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When confronted, Sec. Clinton clearly misled the American people

To The Daily Sun,

The announcement by FBI Director Comey simply defies explanation. He detailed Hillary Clinton's massive destruction of government records and grossly negligent handling of classified information. In recommending the Department of Justice decline prosecution of Secretary Clinton for recklessly mishandling and transmitting national security information, he sets a terrible precedent.

Further, the findings of this investigation make clear Secretary Clinton misled the American people when she was confronted with her criminal actions. There's a disconnect between Comey's findings and his recommendation not to prosecute Mrs. Clinton. Federal prosecutors, independent of politics, need to consider whether to pursue what appear to be violations of law confirmed by the FBI.

The Attorney General, director Comey's boss, met with Hillary's husband while the investigation was in progress. The meeting was held on the tarmac of the Phoenix airport. The most transparent administration in history laid the groundwork for a candidate who is the embodiment of political corruption.

Clinton's ability to thwart the press and keep information from the American public and her ability to blame her mistakes on everyone other than herself are reason to fear her. Clinton, like our current president, will allow her top officials to ignore the rule of law and to pummel the American public with impunity.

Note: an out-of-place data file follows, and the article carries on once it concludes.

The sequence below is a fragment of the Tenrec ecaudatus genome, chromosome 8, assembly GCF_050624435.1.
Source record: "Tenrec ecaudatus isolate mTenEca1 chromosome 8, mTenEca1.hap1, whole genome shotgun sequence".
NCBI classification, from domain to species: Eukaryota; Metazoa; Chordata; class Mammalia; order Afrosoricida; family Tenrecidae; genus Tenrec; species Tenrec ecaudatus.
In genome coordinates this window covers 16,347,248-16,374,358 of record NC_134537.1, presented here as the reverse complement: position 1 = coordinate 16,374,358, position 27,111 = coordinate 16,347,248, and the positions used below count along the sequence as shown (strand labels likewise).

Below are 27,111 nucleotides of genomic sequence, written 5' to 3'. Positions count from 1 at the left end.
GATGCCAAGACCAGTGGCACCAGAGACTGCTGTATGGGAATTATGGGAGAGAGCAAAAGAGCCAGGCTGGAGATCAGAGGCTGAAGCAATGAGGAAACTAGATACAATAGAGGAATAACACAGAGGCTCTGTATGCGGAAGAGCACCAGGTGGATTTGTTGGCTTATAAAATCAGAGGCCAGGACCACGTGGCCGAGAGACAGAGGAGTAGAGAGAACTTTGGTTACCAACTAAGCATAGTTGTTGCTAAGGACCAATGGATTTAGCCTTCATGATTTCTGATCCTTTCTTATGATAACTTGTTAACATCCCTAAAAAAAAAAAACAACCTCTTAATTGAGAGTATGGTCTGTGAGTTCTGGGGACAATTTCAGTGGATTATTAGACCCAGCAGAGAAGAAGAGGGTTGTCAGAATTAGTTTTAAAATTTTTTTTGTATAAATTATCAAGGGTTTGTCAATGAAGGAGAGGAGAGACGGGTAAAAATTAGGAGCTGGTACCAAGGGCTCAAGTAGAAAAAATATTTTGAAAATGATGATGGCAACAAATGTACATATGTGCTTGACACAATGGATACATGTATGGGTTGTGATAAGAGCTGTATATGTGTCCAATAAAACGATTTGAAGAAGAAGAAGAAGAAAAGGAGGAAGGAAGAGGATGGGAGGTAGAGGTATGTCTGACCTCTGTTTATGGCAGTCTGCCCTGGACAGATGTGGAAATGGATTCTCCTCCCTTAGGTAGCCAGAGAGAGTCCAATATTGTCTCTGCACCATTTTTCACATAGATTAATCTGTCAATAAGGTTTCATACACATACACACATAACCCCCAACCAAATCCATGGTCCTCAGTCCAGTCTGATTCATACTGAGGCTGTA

Laws cannot be for some while others are simply above the law. We either have law and it applies equally to all or we are without the rule of law. We cannot tolerate a situation where political affiliation determines whether you are the target of the law or you are above the law. It is time to end the way business is currently done in D.C.

Marc Abear


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The cost of operating the schools in Gilford is a runaway train

To The Daily Sun,

This coming Thursday, July 14, is the last day to pay your Gilford real estate taxes without incurring an interest charge. Did you ever wonder why Gilford taxes are so high in such a small town? A quick look at your tax bill with a calculator will shed some light: The portion of your Gilford real estate tax bill that is for the Gilford schools is 48.1 percent of the total tax bill, by far the largest portion of your total taxes. Why?